On this day … 12 April 1851

The Preston Chronicle ventured into ‘Darkest Africa’ in the company of the Rev Stephen Kay, superintendent of the Wesleyan Methodist circuit in the town, who had spent eleven years in South Africa as a missionary, and on his return to England wrote a book about his experiences.

When the House of Commons instituted an inquiry following the Kaffir War 1834-1836 (now known as the Sixth Xhosa War), Mr Kay was called give evidence. The Chronicle in its article quoted at length from the pamphlet in which Mr Kay published his evidence. In it, he wrote in defence of the tribes:

… who are not here to defend themselves, but who are nevertheless denounced before the British public as a most incorrigible, irreclaimable and sanguinary race of beings. Thus we are again thrown back upon the crude estimate of this people, which was formed at a period when the historian of one of our slave colonies thought that ‘an ourang-outang would make an appropriate husband for a Hottentot female’; and when, influenced by similar prejudices, the legislators of Bermuda could gravely enact that ‘Whereas the negroes, from the brutishness of their nature, are not regarded as men, no man shall suffer in property or person who shall happen to kill one of them’.

He went on:

That anyone should for a moment stand questioning the fact … of our having, in 1819, aggrieved, and inflicted upon this people a great national injury by taking from them about a million acres of their finest pasture land, ‘without money and without price’, is really passing strange.

He had clearly won over the writer of the Chronicle article, who commented:

Mr Kay next shows that the Kaffer chiefs have been systematically ill-treated, and instances a case where a beardless lad, Lieutenant Sparkes, fired at and wounded the brother of one of them with impunity, and another case where a person of the name of Southey hunted down and blew out the brains of the King himself.

The Chronicle and Mr Kay are of their age in their assumption that missionary efforts were for the benefit of the ‘natives’:

Our author vindicates the missionaries from aspersions which have been cast upon them, and proves, as the result of missionary labours, that the deportment of the Kaffer is manifestly altered; that marriage has been introduced; that the views of of the Kaffers with respect to female character are elevated; that many of their heathen cruelties have been checked … that the Sabbath has been established …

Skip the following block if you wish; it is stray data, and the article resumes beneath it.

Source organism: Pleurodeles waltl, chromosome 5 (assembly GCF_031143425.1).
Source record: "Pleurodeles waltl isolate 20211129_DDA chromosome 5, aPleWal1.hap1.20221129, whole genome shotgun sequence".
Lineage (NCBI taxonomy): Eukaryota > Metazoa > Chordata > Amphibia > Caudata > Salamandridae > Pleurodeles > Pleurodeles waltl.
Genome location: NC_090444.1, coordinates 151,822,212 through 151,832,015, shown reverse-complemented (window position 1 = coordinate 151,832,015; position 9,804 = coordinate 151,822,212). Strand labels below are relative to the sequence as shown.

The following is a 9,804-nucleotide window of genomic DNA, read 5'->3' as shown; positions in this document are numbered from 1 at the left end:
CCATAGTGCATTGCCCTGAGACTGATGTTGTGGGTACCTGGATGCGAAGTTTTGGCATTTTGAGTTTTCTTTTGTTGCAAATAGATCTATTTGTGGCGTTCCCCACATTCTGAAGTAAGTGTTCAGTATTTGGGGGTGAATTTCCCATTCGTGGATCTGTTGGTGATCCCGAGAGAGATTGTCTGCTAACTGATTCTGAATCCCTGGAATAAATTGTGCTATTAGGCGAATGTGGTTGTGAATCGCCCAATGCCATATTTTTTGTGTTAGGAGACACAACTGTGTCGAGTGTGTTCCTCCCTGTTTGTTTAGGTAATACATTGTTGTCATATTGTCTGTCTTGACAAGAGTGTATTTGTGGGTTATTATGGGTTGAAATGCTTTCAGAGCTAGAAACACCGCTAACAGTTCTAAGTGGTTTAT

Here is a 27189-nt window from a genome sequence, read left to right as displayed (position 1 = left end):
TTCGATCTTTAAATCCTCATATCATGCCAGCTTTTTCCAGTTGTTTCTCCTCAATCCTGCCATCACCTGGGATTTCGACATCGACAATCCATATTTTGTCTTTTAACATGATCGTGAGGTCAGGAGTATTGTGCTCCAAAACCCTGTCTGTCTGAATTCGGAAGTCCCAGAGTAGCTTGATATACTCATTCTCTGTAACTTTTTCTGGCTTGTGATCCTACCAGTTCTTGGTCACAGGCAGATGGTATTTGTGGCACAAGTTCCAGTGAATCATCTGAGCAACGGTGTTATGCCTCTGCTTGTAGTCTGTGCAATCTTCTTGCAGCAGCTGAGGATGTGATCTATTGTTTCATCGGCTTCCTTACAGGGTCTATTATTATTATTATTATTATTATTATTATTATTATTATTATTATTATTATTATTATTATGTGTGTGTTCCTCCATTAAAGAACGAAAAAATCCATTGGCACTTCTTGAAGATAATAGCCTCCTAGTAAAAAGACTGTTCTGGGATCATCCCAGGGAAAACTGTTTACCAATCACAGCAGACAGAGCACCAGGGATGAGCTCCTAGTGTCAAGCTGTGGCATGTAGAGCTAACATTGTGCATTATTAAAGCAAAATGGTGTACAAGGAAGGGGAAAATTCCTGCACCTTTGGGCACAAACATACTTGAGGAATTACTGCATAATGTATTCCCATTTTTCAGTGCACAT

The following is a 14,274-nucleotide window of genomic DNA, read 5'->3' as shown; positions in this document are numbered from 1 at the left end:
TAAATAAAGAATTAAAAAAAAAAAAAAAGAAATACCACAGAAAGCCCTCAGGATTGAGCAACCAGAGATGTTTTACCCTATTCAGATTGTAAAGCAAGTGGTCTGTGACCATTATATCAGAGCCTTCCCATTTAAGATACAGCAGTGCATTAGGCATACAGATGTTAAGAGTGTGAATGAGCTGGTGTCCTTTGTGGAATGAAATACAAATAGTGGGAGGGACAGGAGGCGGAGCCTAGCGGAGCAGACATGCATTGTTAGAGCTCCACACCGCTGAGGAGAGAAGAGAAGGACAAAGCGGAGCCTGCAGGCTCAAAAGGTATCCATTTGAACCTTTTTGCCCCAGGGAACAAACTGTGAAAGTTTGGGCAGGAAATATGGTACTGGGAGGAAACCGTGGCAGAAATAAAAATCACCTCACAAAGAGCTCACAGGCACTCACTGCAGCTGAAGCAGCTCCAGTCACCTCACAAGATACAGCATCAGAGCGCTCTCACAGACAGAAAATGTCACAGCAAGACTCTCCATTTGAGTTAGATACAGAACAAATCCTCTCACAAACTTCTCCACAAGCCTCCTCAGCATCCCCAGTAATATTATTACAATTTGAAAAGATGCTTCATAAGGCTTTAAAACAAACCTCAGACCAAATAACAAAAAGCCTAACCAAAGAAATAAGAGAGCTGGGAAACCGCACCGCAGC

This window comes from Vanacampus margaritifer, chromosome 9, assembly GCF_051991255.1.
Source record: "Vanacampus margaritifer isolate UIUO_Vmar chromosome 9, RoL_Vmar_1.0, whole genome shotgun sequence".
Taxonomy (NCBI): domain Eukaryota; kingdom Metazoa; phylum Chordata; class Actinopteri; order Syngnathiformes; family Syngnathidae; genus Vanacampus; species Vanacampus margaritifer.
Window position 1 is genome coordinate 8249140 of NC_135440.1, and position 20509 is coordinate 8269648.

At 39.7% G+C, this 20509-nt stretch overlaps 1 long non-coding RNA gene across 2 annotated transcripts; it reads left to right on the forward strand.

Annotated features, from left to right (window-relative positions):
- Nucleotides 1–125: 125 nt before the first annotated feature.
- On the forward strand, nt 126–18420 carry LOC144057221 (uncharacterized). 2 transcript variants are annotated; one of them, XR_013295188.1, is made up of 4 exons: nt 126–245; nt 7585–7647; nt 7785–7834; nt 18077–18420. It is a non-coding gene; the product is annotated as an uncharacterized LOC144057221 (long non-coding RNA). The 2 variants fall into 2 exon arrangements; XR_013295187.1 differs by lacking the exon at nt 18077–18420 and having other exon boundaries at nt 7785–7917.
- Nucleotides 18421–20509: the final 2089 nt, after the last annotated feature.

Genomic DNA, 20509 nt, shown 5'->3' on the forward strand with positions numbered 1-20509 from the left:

Mr Kay concludes with the following, ‘Let us then enter upon a new, and nobler career of conquest. Let us subjugate “savage” Africa by justice, by kindness, by the talisman of Christian truth.’

Although these sentiments now appear insufferably patronising, they are a far cry from the callousness of those of a future editor of the paper, Anthony Hewitson (see 21 January post):

If a few of the missionary collections were turned into another channel, and made for suffering humanity around us, not for Red Indians, idle Brahmins, Hottentots, and pig-tailed Chinamen, made for sick and dying people in our midst, rather than for Mahomedans, Buddhists, and calabash spinners, thousands of miles away, our philanthropy would look more tangible, and our Christianity more practical.

Quite why the editor of the Chronicle in 1851, Lawrence Dobson, chose to give so much space to a pamphlet published many years earlier is unclear. Possibly it was because another Kaffir War was being fought by British troops at the time. Dobson was succeeded as editor by his son, William, a much more engaging character than Hewitson. He is the subject of tomorrow’s post.

The title page from the Rev Stephen Kay's 1833 book about missionary work in South Africa
Illustration from the Rev Stephen Kay's 1833 book about missionary work in South Africa

Pictured are the title page from the book and one of the illustrations.

Mr Kay’s book can be read or downloaded here: https://archive.org/details/travelsandresea03kaygoog

There were in total nine Xhosa Wars stretching over the hundred years from 1779 to 1879: https://en.wikipedia.org/wiki/Xhosa_Wars

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